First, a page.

Part 3, Chapters 33-36 Summary
Lancelot continues the tale of his quest. One day, he was by the seaside when a boat approached. He boarded and found anything he could wish for. The boat carried him away, and he discovered that on the barge there was the body of a dead woman, holding a letter. He is not disturbed at the thought of being on a boat with a corpse. Galahad approaches him and as they travel, the father and son get to know each other. The boat lands at a forested cove, where Galahad leaves to go on his quest for the Holy Grail. The boat takes Lancelot to the Castle Carbonek. He approaches, knowing that he will at least get to see the Holy Grail. The doors open onto a chapel where Galahad, Percivale, Bors, and Percivale’s sister, now alive, are serving at the table of the Holy Grail. Also present is someone who may be Joseph of Arimathea. A sword blocks the doorway, and when Lancelot tries to enter, a blast of heat knocks him down and he remembers nothing more.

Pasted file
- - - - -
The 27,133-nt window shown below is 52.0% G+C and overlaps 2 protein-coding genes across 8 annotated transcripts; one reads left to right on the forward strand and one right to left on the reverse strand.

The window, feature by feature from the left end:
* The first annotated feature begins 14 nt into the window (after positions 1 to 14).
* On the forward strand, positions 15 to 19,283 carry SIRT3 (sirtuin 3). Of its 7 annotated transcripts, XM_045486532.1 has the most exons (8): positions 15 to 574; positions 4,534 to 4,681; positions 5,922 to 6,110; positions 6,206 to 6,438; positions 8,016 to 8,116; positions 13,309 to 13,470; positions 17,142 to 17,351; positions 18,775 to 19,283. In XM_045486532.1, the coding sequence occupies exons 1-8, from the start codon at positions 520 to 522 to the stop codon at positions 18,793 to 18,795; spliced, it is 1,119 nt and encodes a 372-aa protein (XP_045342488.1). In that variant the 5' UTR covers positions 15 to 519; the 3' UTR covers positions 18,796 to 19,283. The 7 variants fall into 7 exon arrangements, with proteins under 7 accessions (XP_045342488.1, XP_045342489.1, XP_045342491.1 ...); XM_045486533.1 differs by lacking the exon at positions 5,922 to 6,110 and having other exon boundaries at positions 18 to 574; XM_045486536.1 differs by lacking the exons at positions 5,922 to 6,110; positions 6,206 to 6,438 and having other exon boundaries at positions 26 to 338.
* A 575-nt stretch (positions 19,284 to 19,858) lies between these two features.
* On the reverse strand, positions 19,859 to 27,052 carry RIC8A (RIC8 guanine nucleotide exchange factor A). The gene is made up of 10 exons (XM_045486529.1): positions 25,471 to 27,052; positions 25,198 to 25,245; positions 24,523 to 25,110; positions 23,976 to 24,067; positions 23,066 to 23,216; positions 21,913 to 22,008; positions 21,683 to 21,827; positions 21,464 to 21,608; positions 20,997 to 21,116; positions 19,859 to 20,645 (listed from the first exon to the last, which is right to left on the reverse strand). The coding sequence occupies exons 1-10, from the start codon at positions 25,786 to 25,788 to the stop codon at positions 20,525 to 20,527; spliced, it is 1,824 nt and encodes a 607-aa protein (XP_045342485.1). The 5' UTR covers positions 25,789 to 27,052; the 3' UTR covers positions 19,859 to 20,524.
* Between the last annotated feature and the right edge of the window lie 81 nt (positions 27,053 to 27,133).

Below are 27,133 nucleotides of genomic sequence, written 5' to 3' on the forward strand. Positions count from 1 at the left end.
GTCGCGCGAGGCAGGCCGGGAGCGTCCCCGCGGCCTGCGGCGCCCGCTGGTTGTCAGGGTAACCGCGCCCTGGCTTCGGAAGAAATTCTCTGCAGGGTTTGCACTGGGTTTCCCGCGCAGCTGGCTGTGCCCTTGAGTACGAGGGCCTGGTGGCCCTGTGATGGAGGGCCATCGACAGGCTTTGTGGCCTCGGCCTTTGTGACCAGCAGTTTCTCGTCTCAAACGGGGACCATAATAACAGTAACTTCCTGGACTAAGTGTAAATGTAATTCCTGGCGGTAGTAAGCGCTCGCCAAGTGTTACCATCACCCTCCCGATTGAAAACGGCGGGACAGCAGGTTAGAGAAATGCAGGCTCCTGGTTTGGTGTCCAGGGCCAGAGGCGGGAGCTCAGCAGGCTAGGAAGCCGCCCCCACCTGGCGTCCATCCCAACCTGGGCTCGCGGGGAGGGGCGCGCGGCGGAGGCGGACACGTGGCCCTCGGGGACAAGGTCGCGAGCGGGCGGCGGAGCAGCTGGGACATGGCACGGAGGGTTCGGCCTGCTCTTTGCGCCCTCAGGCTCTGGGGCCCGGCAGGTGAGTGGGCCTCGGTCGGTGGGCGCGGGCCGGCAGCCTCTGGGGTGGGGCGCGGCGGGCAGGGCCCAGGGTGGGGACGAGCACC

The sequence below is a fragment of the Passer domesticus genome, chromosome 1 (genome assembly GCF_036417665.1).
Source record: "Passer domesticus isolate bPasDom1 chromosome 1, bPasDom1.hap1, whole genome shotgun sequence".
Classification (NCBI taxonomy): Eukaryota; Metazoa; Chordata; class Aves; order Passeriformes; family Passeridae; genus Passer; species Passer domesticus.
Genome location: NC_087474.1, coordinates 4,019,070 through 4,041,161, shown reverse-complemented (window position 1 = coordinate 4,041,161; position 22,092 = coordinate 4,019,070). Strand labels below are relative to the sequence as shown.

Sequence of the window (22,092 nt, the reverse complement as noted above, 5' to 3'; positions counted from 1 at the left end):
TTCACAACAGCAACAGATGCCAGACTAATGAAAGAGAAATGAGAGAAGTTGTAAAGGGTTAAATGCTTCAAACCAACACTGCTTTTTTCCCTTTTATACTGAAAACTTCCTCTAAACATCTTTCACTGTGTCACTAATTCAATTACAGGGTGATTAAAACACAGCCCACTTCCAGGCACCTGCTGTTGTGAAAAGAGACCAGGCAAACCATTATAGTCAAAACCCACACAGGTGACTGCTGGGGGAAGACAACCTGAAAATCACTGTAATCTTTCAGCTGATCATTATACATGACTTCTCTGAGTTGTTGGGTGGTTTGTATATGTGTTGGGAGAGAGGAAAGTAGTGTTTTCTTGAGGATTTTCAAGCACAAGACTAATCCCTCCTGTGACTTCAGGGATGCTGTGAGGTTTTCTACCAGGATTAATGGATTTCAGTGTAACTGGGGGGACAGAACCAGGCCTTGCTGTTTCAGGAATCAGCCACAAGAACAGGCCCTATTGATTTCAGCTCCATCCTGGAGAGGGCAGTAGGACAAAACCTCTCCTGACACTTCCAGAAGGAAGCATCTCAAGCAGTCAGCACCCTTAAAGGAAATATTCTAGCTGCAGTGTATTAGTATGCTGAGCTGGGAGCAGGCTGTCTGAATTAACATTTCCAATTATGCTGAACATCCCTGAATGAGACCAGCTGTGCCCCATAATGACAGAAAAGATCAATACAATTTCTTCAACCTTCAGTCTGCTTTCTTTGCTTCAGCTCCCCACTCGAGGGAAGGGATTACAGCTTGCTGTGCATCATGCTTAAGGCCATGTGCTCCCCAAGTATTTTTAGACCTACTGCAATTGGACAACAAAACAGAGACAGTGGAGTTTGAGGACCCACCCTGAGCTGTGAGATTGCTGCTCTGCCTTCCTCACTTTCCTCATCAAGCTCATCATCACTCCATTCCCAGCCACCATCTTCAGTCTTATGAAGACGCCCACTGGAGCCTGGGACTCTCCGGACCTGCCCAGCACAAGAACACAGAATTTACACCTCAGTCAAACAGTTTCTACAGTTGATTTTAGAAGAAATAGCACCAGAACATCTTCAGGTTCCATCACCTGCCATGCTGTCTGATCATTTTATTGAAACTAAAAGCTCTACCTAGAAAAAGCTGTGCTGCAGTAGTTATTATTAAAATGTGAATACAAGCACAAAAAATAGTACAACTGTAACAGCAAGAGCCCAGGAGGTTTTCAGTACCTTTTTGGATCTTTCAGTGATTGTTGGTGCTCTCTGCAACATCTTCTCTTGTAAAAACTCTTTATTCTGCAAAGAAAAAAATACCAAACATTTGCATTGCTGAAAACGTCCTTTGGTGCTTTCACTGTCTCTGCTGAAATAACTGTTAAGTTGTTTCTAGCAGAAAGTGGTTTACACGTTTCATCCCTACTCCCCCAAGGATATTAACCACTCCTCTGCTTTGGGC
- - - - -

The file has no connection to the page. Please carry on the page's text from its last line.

Guenever meanwhile sits in her bath, washing off the makeup that she wore to try to impress Lancelot. She is convinced that he will come back to her, despite his new “holiness.” He explains to her that they cannot be lovers now, because of his encounter with the Holy Grail. Also, it was because of their sin that he was barred from touching the Grail. Agravaine and Mordred are watching them both, hoping for a chance to betray them to the king, but this is something that Lancelot does not want to happen, knowing how hurt King Arthur would be.
Guenever waits, and waits, but a year goes by, and Lancelot still will not come to her bed. She becomes angry at his holiness, which she sees as selfishness. One day, while they play musical instruments alone, she tells him that he must leave. She thinks it would be better if he would go on a quest for a month or two. He agrees, packs his things, and leaves.
With Lancelot gone, Guenever becomes even more unpopular. An attempt to murder Gawaine fails when another knight eats a poisoned apple meant for him. Another knight, Sir Mador de la Porte, accuses the queen of treason. Trial by combat is decreed, but no one will volunteer to be Guenever’s champion. The night before the battle, Arthur cries out to Guenever, demanding to know why she cannot keep Sir Lancelot by her side.